Jewish Culture

Topics: Judaism, Halakha, Torah Pages: 3 (1014 words) Published: March 21, 2012
Culturescape Assignment (Research and Planner)
Culture chosen: Jewish Neighbourhood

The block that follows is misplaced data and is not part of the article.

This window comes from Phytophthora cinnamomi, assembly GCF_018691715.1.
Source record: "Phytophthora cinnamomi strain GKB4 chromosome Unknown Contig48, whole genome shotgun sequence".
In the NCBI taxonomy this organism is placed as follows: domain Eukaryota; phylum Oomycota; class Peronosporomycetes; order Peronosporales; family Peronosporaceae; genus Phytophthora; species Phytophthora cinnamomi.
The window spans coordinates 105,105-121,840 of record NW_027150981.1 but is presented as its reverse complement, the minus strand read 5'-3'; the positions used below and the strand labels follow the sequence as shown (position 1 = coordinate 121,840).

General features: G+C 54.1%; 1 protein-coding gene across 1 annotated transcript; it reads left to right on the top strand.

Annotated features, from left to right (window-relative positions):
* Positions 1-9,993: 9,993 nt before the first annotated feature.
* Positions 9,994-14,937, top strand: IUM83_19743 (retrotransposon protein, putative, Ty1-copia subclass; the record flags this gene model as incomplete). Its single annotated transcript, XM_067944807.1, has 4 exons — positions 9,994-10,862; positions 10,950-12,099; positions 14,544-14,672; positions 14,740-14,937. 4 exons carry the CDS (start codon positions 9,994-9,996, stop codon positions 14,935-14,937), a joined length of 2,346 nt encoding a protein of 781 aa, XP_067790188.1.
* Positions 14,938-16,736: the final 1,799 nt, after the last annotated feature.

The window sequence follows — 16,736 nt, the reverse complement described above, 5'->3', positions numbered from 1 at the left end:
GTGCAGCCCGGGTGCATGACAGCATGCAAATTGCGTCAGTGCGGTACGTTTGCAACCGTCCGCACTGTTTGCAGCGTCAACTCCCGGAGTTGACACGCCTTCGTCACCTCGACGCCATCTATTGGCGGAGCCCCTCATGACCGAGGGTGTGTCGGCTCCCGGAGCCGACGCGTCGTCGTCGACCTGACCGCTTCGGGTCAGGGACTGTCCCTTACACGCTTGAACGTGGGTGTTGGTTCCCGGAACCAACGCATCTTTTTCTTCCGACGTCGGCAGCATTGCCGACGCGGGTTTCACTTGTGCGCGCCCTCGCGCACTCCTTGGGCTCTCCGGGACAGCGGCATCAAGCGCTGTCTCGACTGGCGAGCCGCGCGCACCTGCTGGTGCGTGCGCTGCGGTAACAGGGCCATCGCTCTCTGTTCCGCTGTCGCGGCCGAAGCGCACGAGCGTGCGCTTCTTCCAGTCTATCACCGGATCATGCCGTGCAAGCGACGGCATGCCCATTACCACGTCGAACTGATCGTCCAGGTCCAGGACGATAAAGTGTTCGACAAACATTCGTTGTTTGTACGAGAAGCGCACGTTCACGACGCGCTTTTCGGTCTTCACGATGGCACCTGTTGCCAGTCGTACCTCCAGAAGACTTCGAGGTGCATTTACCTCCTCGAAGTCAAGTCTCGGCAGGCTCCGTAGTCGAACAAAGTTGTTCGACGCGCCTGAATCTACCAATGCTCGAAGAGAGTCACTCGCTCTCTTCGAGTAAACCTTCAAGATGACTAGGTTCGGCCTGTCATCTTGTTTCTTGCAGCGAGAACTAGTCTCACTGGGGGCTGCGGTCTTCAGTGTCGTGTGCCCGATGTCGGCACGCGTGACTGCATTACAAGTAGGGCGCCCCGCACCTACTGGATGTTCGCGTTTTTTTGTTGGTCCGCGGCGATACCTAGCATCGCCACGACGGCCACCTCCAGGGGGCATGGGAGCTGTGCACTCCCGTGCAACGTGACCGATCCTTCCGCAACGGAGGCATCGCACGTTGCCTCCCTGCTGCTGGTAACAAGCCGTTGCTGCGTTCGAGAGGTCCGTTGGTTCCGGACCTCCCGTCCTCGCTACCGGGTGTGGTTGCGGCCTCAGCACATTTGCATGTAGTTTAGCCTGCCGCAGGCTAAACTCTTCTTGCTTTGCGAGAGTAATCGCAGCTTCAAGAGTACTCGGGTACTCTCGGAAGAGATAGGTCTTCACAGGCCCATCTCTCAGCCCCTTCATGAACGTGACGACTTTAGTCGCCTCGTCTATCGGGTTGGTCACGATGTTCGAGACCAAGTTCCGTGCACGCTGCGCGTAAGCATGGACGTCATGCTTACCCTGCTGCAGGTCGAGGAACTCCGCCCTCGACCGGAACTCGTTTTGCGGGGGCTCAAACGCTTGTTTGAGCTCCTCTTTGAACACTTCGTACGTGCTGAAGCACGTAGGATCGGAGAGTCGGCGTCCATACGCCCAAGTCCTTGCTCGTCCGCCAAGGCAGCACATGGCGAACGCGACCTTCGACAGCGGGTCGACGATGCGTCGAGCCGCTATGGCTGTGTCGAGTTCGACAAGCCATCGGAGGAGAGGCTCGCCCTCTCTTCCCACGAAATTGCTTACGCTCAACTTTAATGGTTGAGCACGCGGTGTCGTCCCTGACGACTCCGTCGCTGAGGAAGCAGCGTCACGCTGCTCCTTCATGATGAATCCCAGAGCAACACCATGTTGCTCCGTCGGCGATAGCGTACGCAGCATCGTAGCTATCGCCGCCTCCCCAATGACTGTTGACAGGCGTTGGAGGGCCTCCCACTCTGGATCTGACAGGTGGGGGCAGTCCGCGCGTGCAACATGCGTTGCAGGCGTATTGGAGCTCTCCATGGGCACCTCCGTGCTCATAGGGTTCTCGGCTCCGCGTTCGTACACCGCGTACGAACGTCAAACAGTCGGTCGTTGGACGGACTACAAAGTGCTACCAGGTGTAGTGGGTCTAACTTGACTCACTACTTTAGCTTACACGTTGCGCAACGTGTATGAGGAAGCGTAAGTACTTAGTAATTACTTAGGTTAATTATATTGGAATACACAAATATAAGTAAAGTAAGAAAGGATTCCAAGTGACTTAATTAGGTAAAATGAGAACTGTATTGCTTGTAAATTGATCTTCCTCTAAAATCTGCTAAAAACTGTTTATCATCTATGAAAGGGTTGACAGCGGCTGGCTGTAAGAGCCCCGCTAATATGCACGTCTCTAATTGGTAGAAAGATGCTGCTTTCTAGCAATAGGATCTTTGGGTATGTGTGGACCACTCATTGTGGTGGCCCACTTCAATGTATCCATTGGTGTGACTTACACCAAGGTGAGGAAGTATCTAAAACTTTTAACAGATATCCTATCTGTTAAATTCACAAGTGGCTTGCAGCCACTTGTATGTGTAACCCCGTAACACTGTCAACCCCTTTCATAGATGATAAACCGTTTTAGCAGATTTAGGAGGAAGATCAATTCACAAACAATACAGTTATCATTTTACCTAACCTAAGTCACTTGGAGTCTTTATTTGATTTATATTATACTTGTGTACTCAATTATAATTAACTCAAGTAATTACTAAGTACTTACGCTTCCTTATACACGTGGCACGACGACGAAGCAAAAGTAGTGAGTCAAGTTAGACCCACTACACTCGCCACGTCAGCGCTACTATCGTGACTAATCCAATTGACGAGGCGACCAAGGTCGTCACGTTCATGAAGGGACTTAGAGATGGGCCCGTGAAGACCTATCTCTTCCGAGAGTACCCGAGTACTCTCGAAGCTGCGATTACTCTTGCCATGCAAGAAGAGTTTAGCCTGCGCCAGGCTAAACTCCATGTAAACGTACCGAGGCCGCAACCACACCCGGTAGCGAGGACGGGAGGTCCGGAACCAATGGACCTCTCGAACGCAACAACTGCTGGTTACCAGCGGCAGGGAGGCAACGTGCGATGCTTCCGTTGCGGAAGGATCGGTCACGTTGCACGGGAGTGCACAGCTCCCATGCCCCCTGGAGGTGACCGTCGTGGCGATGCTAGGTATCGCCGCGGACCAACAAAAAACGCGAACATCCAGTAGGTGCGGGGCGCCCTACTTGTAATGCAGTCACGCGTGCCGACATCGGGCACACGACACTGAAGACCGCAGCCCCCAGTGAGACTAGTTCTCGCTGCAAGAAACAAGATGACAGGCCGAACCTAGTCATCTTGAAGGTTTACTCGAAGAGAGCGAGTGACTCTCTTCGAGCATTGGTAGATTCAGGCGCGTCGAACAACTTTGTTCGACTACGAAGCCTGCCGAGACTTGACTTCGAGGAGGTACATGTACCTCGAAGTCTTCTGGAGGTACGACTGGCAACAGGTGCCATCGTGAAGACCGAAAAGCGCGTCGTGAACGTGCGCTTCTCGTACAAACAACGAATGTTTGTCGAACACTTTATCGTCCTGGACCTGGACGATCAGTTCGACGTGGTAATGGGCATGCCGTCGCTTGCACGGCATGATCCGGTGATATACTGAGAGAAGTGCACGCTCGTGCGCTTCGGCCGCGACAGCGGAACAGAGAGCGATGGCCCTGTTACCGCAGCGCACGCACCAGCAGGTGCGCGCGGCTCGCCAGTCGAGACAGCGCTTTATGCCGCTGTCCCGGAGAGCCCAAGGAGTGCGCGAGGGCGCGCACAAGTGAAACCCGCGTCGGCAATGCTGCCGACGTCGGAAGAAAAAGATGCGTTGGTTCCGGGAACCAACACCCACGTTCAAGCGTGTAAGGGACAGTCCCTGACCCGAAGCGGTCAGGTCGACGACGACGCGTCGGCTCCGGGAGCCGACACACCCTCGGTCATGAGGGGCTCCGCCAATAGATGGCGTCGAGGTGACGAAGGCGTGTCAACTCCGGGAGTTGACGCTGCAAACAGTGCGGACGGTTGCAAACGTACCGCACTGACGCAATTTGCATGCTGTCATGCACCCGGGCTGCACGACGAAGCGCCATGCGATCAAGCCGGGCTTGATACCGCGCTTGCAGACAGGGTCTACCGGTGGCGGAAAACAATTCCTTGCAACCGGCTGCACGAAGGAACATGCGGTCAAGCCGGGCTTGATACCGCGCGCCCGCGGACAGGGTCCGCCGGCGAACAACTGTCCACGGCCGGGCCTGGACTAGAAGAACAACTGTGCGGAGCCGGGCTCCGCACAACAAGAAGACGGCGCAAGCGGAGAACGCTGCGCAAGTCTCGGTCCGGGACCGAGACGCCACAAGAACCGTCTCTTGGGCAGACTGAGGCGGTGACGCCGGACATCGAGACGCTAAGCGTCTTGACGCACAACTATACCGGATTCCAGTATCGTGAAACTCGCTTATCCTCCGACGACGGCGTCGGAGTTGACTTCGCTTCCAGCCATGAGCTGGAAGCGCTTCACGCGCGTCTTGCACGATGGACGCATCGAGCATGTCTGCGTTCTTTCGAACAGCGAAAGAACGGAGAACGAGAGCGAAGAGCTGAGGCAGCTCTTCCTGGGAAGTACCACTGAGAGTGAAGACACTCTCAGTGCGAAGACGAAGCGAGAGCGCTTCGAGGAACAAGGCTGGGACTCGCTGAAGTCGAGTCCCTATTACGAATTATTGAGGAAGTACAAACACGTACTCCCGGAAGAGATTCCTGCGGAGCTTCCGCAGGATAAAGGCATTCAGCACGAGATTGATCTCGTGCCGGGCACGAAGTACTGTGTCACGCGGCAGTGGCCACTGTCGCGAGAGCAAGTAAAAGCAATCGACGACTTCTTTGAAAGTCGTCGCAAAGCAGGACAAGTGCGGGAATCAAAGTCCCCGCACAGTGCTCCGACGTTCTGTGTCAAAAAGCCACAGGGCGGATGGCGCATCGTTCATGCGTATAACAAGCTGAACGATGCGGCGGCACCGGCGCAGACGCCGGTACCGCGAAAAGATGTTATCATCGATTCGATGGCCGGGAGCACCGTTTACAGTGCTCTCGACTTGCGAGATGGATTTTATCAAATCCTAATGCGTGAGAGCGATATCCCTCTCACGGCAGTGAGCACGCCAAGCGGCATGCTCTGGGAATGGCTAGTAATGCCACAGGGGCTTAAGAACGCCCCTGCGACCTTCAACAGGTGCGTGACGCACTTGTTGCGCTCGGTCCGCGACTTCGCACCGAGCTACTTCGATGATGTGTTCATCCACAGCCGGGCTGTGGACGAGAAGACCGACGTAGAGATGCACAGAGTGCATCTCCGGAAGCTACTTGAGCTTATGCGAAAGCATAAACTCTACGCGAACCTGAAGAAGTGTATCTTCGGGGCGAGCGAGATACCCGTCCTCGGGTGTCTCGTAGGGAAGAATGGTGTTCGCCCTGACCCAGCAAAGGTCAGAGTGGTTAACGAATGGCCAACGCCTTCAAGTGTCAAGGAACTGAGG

Customs: The first Jewish custom, Brit Milah also known as circumcision, takes places at the birth of a boy baby. It is carried out on the eighth day after the baby has been born; it is performed by a Mohel, where the baby’s foreskin of the penis is removed. The second Jewish custom is called The Naming Ceremony, which takes place on the first Sabbath that immediately follows the birth of a baby girl. This event takes place inside of a synagogue. On this day either parents or just the father is called for a blessing and a reading to the torah. The third Jewish custom is the Bat/ Bar Mitzvah, this ceremony marks and commemorates the entry of a young Jew into the Jewish adult community. This ceremony has been in practice for the last 450 years. The person concerned in the Mitzvah is required to read the Haftorah which is the portion of the Torah for the week and then give a scholarly comment or speech. Bat Mitzvah is the name of the ceremony for girls, and Bar Mitzvah is the name of the ceremony for boys. Ideal gift would include; Mezuzah cases, Charity boxes, and or Kiddush cups. The fourth Jewish custom is called a Simcha, which is also known as Marriage, and it is performed under a canopy. The fifth Jewish customs is called The Mikovaot this ceremony is a cleansing bath that is a ritual and is one of the longest standing practices in Jewish customs. This ceremony is performed to endow marriages. Orthodox Jewish women are required to dip themselves in this bathe very month after their menstruation before they resume relations of marriage with their husbands. Language: there are various Jewish languages and dialects that developed in the Jewish communities around the world. Hebrew was the daily speech of the Jewish people for centuries, but by the fifth century the closely related Aramaic joined Hebrew as the spoken language in Judea. By the third century Jews of diaspora were...
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